November 24, 1999


Health and Medical Care in San Diego and Baja California: Prospects for Collaboration

How can the most important of all human needs —health care— best be managed in our cross-border region? Health-care issues in the San Diego/Baja California region have recently emerged at the forefront of heated debate. How do the challenges of access on one side of the border affect health services and resources on the other? What can be done to clarify the legal rights of individuals needing emergency care and to improve regional access to trauma care? Are the public health systems effectively controlling communicable diseases? What is the role of private sector involvement in Baja California's health insurance industry? How might community-based organizations contribute to expanded health-care access on either side of the border?

As in many policy arenas, the U.S./Mexico border creates both challenges and opportunities for the development of health-care services. A high percentage of San Diego's population lacks health insurance, resulting in both uncompensated emergency care in San Diego and utilization of Baja California's less expensive health system and pharmacies. While health care is guaranteed by law in Baja California, the inadequately funded public health facilities subject patients to long waits for treatment and may not offer the latest technology or medications. More affluent Baja Californians often pay for medical services in San Diego. The less affluent, pushed by desperation to seek treatment unavailable at home, may go to extreme measures to obtain care north of the border. Others, particularly U.S. retirees and dependents resident in Baja California, may prefer to use medical services south of the border but are unable to obtain coverage under medicare or U.S.-based health insurance policies. It is clear that as a result of both increased binational residency and gaps in access to care, some residents of both San Diego and Baja California seek medical services on the other side of the border.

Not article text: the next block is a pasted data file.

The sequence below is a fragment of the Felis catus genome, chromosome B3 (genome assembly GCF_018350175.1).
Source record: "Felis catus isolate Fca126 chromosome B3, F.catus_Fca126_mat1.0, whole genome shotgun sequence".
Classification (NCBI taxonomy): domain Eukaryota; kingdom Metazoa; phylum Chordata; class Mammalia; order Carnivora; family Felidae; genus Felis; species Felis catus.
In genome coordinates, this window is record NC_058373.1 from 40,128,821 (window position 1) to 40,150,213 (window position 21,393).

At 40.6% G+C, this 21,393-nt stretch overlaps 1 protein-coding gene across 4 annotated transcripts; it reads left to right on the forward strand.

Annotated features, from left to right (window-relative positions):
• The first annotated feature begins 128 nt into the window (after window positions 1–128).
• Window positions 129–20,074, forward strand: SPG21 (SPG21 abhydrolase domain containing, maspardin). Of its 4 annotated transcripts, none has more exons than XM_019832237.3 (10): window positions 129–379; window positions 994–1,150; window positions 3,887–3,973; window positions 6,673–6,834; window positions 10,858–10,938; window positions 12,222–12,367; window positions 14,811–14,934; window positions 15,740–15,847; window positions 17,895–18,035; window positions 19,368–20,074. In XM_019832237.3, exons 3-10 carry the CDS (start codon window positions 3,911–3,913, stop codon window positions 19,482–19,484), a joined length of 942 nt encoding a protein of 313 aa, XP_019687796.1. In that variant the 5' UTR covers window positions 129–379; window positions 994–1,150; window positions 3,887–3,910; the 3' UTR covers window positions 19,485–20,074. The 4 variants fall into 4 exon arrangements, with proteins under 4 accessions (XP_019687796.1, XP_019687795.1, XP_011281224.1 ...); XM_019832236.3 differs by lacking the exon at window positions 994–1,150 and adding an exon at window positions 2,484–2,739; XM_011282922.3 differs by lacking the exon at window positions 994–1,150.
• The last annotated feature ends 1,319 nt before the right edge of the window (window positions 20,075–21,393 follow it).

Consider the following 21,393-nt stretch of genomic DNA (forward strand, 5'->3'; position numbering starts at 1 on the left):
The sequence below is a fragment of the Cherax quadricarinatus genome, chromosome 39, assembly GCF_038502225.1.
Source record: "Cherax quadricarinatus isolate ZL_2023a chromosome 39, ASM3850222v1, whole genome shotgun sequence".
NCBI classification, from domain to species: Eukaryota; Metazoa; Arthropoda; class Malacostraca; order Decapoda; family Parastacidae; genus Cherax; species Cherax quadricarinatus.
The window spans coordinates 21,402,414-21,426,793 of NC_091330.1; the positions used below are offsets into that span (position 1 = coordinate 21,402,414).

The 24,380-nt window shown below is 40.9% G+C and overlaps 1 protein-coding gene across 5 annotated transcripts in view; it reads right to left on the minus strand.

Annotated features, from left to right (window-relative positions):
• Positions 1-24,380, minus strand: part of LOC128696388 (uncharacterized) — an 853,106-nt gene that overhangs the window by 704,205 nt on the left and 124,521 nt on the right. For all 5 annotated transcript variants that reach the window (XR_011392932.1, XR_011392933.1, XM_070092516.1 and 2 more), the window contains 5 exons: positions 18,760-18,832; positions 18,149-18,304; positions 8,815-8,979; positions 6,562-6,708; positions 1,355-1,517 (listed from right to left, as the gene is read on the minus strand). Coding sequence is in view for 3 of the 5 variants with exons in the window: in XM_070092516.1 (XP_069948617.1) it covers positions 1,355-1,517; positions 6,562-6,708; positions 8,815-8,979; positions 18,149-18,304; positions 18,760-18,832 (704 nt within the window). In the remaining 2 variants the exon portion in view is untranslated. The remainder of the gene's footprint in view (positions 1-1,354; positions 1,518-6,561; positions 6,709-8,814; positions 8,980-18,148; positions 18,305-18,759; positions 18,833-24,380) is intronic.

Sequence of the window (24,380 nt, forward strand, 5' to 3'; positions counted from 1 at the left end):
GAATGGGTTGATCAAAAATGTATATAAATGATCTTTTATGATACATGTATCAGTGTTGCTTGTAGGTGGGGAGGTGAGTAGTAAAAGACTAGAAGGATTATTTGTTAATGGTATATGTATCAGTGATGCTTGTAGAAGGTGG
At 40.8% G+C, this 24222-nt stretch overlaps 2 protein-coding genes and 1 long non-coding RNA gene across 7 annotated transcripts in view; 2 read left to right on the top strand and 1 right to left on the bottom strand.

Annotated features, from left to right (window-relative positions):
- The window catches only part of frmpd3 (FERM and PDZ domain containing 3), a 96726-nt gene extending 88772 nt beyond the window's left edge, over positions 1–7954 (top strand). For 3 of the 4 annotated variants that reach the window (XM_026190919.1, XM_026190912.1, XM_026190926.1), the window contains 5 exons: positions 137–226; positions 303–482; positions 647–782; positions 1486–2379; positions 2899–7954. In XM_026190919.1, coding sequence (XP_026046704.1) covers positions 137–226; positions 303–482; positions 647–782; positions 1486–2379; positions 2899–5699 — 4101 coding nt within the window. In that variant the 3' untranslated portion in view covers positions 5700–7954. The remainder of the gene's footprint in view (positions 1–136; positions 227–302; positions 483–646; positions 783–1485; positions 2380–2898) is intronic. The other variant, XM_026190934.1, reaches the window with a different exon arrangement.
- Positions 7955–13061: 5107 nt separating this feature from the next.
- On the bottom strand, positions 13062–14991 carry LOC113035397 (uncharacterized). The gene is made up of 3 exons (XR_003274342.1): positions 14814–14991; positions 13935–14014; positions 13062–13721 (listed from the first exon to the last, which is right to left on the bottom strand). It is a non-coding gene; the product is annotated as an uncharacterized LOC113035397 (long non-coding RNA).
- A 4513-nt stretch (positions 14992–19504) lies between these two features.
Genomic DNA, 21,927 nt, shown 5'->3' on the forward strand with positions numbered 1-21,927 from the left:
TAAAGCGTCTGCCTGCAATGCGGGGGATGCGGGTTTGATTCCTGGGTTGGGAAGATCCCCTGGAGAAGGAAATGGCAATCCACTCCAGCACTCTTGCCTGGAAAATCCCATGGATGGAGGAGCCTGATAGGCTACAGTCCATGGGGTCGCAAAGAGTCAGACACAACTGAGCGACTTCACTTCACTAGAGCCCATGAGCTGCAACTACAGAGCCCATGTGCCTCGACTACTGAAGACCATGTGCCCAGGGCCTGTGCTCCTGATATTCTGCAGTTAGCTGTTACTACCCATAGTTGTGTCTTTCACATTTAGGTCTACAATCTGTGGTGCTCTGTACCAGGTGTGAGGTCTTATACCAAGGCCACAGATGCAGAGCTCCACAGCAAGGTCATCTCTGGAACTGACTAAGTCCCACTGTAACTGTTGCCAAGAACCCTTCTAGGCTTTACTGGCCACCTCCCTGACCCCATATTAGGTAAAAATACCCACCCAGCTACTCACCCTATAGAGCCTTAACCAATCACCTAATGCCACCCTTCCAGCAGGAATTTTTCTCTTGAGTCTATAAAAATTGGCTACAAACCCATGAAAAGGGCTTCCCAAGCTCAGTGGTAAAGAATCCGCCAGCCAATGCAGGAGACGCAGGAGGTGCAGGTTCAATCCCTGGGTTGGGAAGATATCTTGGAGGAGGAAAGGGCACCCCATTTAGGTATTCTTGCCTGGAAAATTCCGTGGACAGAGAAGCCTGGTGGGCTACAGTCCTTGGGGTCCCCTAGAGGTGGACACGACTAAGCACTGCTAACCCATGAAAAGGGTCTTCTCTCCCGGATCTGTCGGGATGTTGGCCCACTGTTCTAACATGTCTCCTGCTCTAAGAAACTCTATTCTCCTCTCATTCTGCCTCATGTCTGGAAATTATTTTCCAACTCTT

The public policy implications of this binational health-care region are not entirely clear. For this reason, San Diego Dialogue will host a Forum Fronterizo on Dec. 10 at the Sheraton San Diego Hotel and Marina, at 12:45 p.m.-2:30 p.m. to consider the most pressing issue of access to health services and medical care in the San Diego/Baja California region. The keynote speaker, Dr. Eduardo González Pier, a health economist and director of planning in the Mexican Institute for Social Security (Mexico's largest health-service provider), will discuss recent reforms in the Mexican health care sector. His presentation will highlight opportunities for the development of innovative services aimed at addressing the region's unique challenges. A panel of regional experts from the public and private sector will then address local perspectives. Marcela Merino, executive director of Fronteras Unidas Pro Salud; Dr. George Flores, public health officer for San Diego County, and Pablo Schneider, executive vice president of Blue Cross and Blue Shield de Mexico, will discuss the use of telemedicine for emergency and specialized health services, improved regulatory mechanisms in Baja California, revised cross-border health insurance regulations in California, portability of public and private health coverage across the border, cooperation in medical education and training, and establishment of a trauma center in Baja California. They will also explore potential policy actions for creating stronger ties among the public sector, community-based non-profits and private health insurance and health-care providers.

For additional information, please call (858) 534-8638.

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